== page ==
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Despite a policy pivot earlier this year and an even clearer shift just last week, the Federal Reserve remains miles apart from what Wall Street wants.
Central bank officials have indicated that a rate cut is at least on the table, but the market is demanding more — so much more, in fact, that a conflict between the current designated path of monetary policy and the amount of support that investors feel is necessary seems on a collision course.
"We're heading for a reckoning," said Danielle DiMartino Booth, CEO of Quill Intelligence and advisor to then-Dallas Fed President Richard Fisher. "This is where policy errors begin to happen, when the Fed cannot acknowledge they're actually damaging the economy."
Fed Chairman Jerome Powell, through his statements since the June 18-19 Federal Open Market Committee meeting, and his fellow central bankers via the "dot plot" of their rate expectations, at least has nodded that one rate cut could be coming if conditions continue to weaken.
In a public forum Tuesday, Powell noted that conditions have changed since an FOMC meeting in early May, and policy may have to change as well. Powell had said in May that it was unlikely the Fed would adjust rates.
"The risks to that outlook have increased," he said at the Council on Foreign Relations. "We're very mindful of those risks and are prepared to use our policy tools to support activity as needed."
But the market is pricing in a much more aggressive policy approach.
Futures trading points to four cuts over the next year, starting with the July meeting. That's a 100 basis point move in the overnight funds rate from the already low target range of 2.25% to 2.5%.
Should the Fed not move from the current stance, a full percentage point disappointment relative to market expectations would result in tightened financial conditions that could cost the stock market a 7% drop, according to Goldman Sachs estimates that also see a 0.8 percentage point increase in long-term bond yields, a 0.4 percentage point move higher in credit spreads and a 2% rise in the dollar. (Morgan Stanley analyst Michael Wilson thinks the stock market damage could exceed 10%.)
Since the financial crisis when the days of extreme Fed accommodation began, the two sides have been mostly on the same page. There were a few instances of divergence, such as 2013's "taper tantrum" and former Chair Janet Yellen's first news conference, when markets worried that the Fed was going to tighten policy more aggressively than expected. But other than that, market expectations and Fed actions have mostly managed to find common ground.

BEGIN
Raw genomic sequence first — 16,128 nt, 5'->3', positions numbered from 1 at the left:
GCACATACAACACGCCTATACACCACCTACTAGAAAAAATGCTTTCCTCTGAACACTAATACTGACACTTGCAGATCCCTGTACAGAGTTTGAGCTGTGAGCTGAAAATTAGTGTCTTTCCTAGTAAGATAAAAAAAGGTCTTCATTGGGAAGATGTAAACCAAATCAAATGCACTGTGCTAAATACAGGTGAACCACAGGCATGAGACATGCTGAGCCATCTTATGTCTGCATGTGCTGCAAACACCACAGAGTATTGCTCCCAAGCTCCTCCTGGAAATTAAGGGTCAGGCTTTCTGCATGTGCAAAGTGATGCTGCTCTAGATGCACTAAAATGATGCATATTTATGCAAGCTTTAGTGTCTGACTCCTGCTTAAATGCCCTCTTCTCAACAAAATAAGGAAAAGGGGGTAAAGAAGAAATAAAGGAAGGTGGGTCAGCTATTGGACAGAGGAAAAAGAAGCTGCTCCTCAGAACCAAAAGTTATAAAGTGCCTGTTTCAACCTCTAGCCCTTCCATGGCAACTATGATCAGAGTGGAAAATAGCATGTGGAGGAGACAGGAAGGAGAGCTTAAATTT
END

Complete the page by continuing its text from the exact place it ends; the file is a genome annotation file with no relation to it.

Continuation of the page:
Powell's comment in October that "we're a long way from neutral" rattled that dynamic, and a rate hike in December didn't help.
With the market now demanding a Fed cut, anything but acquiescence could be trouble.
"Some of the more rational people on the Fed are saying we've got to keep all of our options open to us even if it means disturbing the markets," Booth said. "Therein lies the ultimate conundrum. If you disappoint market expectations at this point, given what CFOs and CEOs [are saying] and given we are headed toward a third straight quarter of negative earnings growth, then you're in the soup."
In addition to the fed funds markets pricing, markets are speaking loudly in a number of other ways.
Inflation expectations, which are key to Fed decision-making, have tumbled lately. The 5-year break-even rate, which measures Treasury Inflation Protected Securities yields against Treasurys of the same duration, fell June 17 to 1.45%, the lowest level since Oct. 4, 2016. The breakeven rate Tuesday was at 1.52%. The most recent high was 1.88% in mid-March and was at 2.15% in May 2018.
An Atlanta Fed measure of the consumer price index that features "sticky" prices that don't move much, was at 2.4% in May, though the flexible index of prices that move more freely was at just 0.5% after falling 2.6% from April. CPI overall is at 1.8%; the Fed's preferred measure, the personal consumption expenditures deflator, shows inflation at just 1.5%.
Manufacturing gauges are teetering near contraction territory and readings from individual Fed districts have been universally weaker.
Powell, though, stressed that Fed won't wed itself to near-term data when meeting its mandates of full employment and price stability.
"We're trying to set our policies so that in the medium term it is well-set to achieve those objectives," he said Tuesday. "We're not in the business of really trying to work with short-term movements in financial conditions. We have to look through that [and] look to the underlying economy for firm guidance."
Markets, then, might have to exercise patience, even though that's not always a common commodity on Wall Street.
"Sometimes you have to wait it out," said Quincy Krosby, chief market strategist at Prudential Financial. "I don't believe they're going to acquiesce unless they believe the economy — forget the market — needs this."
This weekend's G-20 summit, and hoped-for meeting between President Donald Trump and China President Xi Jinping, could provide the kind of news that reverses the "soft" data in business surveys and removes fear over trade.
Should the economy overcome that obstacle, the markets likely would follow and reverse course on the aggressive pricing of rate cuts.
"If the economic data pick up, you're going to see the market become a bit more cyclical," Krosby said. "This is an important period for all of the issues the market is focused on and worried about."